After G8 and the London bombings - the way forward
Many of the millions who in one way or other took part in the Make Poverty History campaign and the Live 8 concerts will be reflecting on what the biggest ever global protest campaign has achieved.
The truth is that behind the protection of thousands of police and military the G8 summiteers agreed to continue their destructive course. Their claims that the summit's decisions would alleviate global poverty and climate change are a complete fabrication. Things will worsen.
The London bombings of July 7 have put matters in a new light. The forcing through of corporate globalisation, whether by opening up markets or by military invasion, is the background to the barbaric terrorist attacks in London, as well as Baghdad over the past week. They reinforce the urgent need to find political and economic alternatives to the present world order.
The lesson from the Make Poverty History movement is that a different, more focused approach is needed. Democratic people power must be mobilised to address the issue of political and economic control. This is the key to ending the massive inequalities in power and wealth that predominate and are still increasing.
Whilst some campaigners claim success in putting poverty and Africa at the centre of the G8 agenda, there is a yawning gulf between expectations raised and policy promises delivered:
DEBT: The agreement to cancel debt for 18 of the poorest countries comes with many strings attached. So-called free trade will destroy local industries and agriculture and the corporations will still be free to strip these countries of their precious material resources for artificially depressed prices. And this still leaves over 30 countries spending more on debt repayment that they do on education and healthcare combined. The amount cancelled equates to just $1 per person.
"MORE AND BETTER AID": This was one of the key demands of the marchers, but of the promised $50bn extra aid world-wide just $25bn is for Africa and Christian Aid has pointed out that less than half of this is genuinely new money.
AIDS: By the time the G8 fulfils its plan to give everyone access to treatment by 2010 (if they do achieve that target) many of the 40 million now infected will be dead. This is because the money they have allocated is already $18bn short of what is needed. A relaxation of trade rules to let countries produce drugs more cheaply did not happen.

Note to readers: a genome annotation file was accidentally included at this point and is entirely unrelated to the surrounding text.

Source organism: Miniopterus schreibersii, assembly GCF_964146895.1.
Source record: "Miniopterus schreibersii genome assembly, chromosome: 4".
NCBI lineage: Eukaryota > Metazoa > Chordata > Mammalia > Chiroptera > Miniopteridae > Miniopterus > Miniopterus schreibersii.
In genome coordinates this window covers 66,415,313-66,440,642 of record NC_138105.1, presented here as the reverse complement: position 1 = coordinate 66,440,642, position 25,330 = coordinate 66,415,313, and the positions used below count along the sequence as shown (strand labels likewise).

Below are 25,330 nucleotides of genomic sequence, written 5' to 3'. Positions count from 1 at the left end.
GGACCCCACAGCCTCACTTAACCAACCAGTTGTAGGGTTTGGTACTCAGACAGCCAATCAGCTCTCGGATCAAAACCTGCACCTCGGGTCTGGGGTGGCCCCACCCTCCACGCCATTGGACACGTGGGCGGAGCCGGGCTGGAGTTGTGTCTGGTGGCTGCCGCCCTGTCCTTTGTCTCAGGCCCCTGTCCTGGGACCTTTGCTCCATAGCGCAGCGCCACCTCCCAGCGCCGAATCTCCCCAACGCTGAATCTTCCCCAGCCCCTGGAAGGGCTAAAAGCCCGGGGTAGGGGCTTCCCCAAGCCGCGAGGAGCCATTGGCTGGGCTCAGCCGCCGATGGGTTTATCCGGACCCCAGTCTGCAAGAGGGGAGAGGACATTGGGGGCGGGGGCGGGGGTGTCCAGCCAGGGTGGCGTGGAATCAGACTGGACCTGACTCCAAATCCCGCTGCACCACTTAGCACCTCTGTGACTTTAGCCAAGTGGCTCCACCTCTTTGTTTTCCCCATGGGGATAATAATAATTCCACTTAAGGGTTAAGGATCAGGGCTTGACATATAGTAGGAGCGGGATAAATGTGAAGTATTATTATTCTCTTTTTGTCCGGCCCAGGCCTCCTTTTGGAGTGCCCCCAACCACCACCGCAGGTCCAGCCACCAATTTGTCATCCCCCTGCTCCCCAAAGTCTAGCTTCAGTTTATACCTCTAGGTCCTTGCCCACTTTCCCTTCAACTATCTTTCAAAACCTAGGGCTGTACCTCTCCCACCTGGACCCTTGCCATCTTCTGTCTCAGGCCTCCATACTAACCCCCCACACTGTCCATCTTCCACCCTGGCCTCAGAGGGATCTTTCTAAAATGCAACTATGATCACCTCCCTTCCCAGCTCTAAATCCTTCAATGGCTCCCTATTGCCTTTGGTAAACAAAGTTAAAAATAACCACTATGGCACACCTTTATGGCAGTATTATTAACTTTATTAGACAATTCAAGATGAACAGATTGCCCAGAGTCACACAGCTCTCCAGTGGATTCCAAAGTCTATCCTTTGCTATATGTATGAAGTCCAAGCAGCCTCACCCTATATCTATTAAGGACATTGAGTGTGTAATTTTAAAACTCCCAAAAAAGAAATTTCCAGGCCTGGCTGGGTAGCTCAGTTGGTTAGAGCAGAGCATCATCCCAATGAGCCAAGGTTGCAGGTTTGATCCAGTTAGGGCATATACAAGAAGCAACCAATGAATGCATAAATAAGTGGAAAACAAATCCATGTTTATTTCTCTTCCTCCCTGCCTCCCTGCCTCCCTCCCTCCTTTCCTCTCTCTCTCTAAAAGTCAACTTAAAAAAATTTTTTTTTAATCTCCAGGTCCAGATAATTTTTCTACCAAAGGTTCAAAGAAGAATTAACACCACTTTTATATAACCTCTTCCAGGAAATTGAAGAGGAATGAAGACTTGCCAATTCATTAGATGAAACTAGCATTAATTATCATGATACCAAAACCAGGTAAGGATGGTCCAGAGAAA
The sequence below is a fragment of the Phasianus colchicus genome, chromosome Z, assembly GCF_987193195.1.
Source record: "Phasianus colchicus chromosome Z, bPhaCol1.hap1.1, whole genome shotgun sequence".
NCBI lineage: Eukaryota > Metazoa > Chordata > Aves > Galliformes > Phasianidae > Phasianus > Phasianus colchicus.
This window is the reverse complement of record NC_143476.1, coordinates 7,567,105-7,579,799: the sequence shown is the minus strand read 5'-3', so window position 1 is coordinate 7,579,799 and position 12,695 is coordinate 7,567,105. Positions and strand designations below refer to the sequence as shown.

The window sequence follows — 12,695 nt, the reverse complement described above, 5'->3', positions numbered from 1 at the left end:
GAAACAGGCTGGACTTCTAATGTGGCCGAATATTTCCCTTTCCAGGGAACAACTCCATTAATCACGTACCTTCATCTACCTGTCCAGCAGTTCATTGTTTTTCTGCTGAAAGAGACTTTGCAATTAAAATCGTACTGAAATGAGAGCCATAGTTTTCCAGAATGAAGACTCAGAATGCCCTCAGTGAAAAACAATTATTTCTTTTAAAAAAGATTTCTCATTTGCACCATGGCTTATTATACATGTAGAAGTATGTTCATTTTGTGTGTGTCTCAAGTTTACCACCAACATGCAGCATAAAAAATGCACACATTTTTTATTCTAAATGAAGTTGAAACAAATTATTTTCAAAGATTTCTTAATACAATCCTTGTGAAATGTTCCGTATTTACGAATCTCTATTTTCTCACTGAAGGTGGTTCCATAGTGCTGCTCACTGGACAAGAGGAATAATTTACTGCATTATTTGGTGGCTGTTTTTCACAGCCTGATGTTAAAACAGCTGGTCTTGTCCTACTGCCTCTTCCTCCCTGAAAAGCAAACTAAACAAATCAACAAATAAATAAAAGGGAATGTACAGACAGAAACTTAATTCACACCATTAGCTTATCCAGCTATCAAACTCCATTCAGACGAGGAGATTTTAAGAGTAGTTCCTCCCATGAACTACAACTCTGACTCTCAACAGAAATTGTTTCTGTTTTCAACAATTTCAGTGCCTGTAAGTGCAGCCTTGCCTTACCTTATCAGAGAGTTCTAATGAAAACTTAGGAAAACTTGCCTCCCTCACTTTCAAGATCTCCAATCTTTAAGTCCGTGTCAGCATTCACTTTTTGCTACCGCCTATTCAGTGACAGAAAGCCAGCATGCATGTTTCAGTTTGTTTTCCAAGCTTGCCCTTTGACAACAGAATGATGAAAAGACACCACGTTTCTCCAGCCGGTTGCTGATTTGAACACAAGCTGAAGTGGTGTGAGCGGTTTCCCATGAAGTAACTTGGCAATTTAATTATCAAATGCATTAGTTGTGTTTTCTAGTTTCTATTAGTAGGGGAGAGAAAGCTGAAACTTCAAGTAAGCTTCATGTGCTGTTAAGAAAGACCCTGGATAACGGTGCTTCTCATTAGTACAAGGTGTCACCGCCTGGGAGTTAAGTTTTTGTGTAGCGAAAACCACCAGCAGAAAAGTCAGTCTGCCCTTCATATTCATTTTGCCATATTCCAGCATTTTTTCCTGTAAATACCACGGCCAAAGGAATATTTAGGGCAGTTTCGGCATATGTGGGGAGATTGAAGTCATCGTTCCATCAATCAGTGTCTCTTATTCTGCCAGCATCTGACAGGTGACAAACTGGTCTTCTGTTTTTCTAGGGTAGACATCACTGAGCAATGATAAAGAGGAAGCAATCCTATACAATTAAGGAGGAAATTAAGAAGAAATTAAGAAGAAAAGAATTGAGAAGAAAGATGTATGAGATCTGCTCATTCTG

WATER: No progress at all on access to clean water for more than two billion people who don't currently have it. And to gain debt relief, countries will be expected to privatise essential services such as water.
PRIVATISATION: Privatisation projects will continue to be forced through under the mantra of liberalisation, or, in the words of the G8's Gleneagles statement, "reforms to increase flexibility, raise productivity and enhance job creation" and above all "growth". Developing countries are obliged to remove impediments to private investment, both domestic and foreign.
TRADE: No concessions, no deal on export subsidies or access to markets for poorer countries. So poor countries will be forced to give access to their markets, subordinate themselves to the power of the global corporations and the WTO rules, while rich countries keep their markets shut and continue subsidies. The threat of military intervention hangs over any country that tries to resist capitalist globalisation.
CHANGE: Agreements made three years ago at the World Summit on
Sustainable Development have not been fulfilled. This summit continued
on that path with no progress on climate change. The scientific predictions
are clear: climate change will worsen Africa's already critical water
crisis. It will put millions more at risk of hunger, it will increase
the spread of malaria and other diseases and there will be an increase
in the frequency and severity of floods and droughts . Much of Africa's
agriculture will be rapidly destroyed by rising temperatures.
As Christian Aid's head of policy, Charles Aubugre, said: "Millions of campaigners all over the world have been led to the top of the mountain, shown the view and are now being frog-marched down again. We were promised a new deal on trade between rich and poor countries, but it's business as usual. The G8 will continue to extract maximum concessions out of poor countries at the WTO."
George Gelber of CAFOD, the Catholic Agency for Overseas Development, noted: "In a world that spends one trillion dollars a year on defence and $350 billion on agricultural subsidies it is inconceivable that the richest countries cannot find the extra money that will help put an end to the cycle of poverty and despair across the developing world. "
But it is entirely conceivable, because the G8 leaders and their multilateral organisations like the WTO, IMF and World Bank are the drivers of capitalist globalisation and serve the interests of the tiny number of huge corporations that now control the world economy.
All those millions who oppose poverty and planet destruction must re-focus their demands. Paramount is the need to go beyond protest and address the central issue of political and economic power. To succeed a unified global campaign must take on a new stance. Let's make Bush, Blair and Berlusconi history! Their rule must be replaced by democratic rule and ownership of the world's economy.
These are the aims set out in the book A World to Win and the reason for the launch of a new organisation based on its proposals. We are sending you this message in order to encourage you to take a stand, come along to the conference on July 23 and be part of this crucial moment in history.
for a Socialist Future